Top 5 Kitchen Hacks Of 2017

Culinary academy students are busy people between learning new skills and potentially holding another job, so they don’t have time for unnecessary tasks. You can cut the fat out of cooking to save time and still produce stellar food. Check out these common kitchen woes and the creative hacks to fix them:

1. Flour on the counter

As every baking and pastry arts student knows, flour has a way of getting on everything. This means you’re stuck cleaning while your delicious treat sits in the oven. However, it can be easier. Place a glass cutting board on your counter so the flour falls on it. When you’re done working, you can just lift the cutting board, pour the mess into the garbage and clean it. No more hard-to-clean flour on your counters!

2. Your bread is stale

Perfecting your bread-baking skills often leaves you with lots of loaves. If your family and friends don’t gobble them up quickly and your food goes stale, you can still save it and prevent waste. Chef Sara Moulton shared her hack on the Rachel Ray Show. Place your loaf under a running faucet, getting it nice and wet. Then wrap it tightly in tin foil and pop it in a cold oven. Set the temperature to 300 degrees Fahrenheit and let it slowly warm up for about 12 minutes. When you pull it out, the bread will be soft again! Of course, some loaves are better crispy, so stick them back in the oven, uncovered, for about 5 minutes to crisp.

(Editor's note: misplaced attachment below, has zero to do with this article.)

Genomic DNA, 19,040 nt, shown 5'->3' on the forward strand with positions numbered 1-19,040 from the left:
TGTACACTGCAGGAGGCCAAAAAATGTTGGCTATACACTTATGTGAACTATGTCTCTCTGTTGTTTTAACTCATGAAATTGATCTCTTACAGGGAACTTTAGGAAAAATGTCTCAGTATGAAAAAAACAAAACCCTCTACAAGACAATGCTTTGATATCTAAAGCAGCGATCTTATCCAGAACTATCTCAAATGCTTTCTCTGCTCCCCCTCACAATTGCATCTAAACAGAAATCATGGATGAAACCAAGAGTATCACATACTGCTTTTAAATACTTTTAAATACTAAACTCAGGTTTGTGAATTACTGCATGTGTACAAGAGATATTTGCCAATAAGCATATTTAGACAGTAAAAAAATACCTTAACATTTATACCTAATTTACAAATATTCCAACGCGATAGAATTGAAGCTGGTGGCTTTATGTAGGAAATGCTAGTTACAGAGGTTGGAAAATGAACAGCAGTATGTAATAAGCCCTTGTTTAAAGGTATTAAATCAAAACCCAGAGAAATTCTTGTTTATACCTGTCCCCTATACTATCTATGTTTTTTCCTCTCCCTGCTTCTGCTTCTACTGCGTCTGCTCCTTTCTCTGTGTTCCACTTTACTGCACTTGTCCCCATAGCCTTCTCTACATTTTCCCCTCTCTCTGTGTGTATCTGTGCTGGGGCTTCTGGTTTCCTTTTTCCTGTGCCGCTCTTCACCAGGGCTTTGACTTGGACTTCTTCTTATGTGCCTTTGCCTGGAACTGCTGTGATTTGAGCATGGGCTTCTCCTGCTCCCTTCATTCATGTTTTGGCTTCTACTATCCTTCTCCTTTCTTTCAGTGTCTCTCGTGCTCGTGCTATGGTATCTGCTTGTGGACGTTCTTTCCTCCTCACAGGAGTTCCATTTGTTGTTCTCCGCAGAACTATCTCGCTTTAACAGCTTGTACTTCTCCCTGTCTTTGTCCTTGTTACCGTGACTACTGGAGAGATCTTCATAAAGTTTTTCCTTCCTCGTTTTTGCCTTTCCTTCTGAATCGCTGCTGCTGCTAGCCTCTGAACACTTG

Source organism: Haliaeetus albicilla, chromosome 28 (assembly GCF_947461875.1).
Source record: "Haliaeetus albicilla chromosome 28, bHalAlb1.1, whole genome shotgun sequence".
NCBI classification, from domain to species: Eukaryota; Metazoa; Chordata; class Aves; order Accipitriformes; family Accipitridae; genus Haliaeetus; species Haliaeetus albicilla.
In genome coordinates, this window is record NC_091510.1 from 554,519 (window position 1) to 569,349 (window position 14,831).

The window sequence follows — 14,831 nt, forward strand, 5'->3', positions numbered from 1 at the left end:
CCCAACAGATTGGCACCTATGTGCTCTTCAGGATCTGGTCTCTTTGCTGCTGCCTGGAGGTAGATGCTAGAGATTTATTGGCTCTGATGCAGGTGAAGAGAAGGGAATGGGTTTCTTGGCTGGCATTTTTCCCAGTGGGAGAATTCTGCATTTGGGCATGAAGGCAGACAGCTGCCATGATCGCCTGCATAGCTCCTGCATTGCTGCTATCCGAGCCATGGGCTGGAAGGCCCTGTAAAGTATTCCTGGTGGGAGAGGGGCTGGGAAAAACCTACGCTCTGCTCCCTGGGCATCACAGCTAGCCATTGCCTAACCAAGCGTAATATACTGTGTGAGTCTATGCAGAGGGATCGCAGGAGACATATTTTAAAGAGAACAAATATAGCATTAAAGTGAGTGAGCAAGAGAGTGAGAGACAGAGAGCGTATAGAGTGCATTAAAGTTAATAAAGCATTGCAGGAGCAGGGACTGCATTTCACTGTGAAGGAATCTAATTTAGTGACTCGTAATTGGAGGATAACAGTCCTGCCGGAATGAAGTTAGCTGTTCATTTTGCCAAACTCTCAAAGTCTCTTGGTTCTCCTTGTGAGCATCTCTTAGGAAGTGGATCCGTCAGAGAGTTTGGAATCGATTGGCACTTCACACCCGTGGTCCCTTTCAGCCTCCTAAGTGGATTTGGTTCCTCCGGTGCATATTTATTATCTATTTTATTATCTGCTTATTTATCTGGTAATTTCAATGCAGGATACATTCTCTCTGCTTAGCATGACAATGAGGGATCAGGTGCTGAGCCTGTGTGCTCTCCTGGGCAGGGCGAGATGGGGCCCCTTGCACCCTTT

Different kinds of bread loaves in a pile.Stale bread can be saved with a little water, tin foil and heat.

3. Your greens start to wilt

Unless you’ve purchased fresh leafy greens with a specific recipe in mind, using them up before they wilt can be a challenge. Should you not use them in time, all is not lost. Chop them up, stick them in a plastic baggie and place them in the freezer. Use the greens for dishes that accept frozen vegetables well, like stir fry.

4. You have a hard time skimming fat

Making a hearty soup or stew? That means you’ll have to skim off excess fat, which can be tricky to do. Make it easier by wrapping ice cubes in paper towels or cheese cloth and brushing the pack along the surface of your dish. The ice will turn the fat from a liquid to a solid, making it easier to spot and scoop.

5. Your fingers smell like garlic

Ahh garlic: A delicious staple ingredient whose pungent aroma seems to cling to you no matter what you do. Once you’re done cooking, you probably want that smell off of your hands, but no amount of soap will do. Instead, grab a stainless steel surface, whether it’s your sink or a pan. Rub your hands on the metal while the faucet is pouring cold water. Ions in garlic are naturally drawn to those in the steel, pulling the smell off of your hands.

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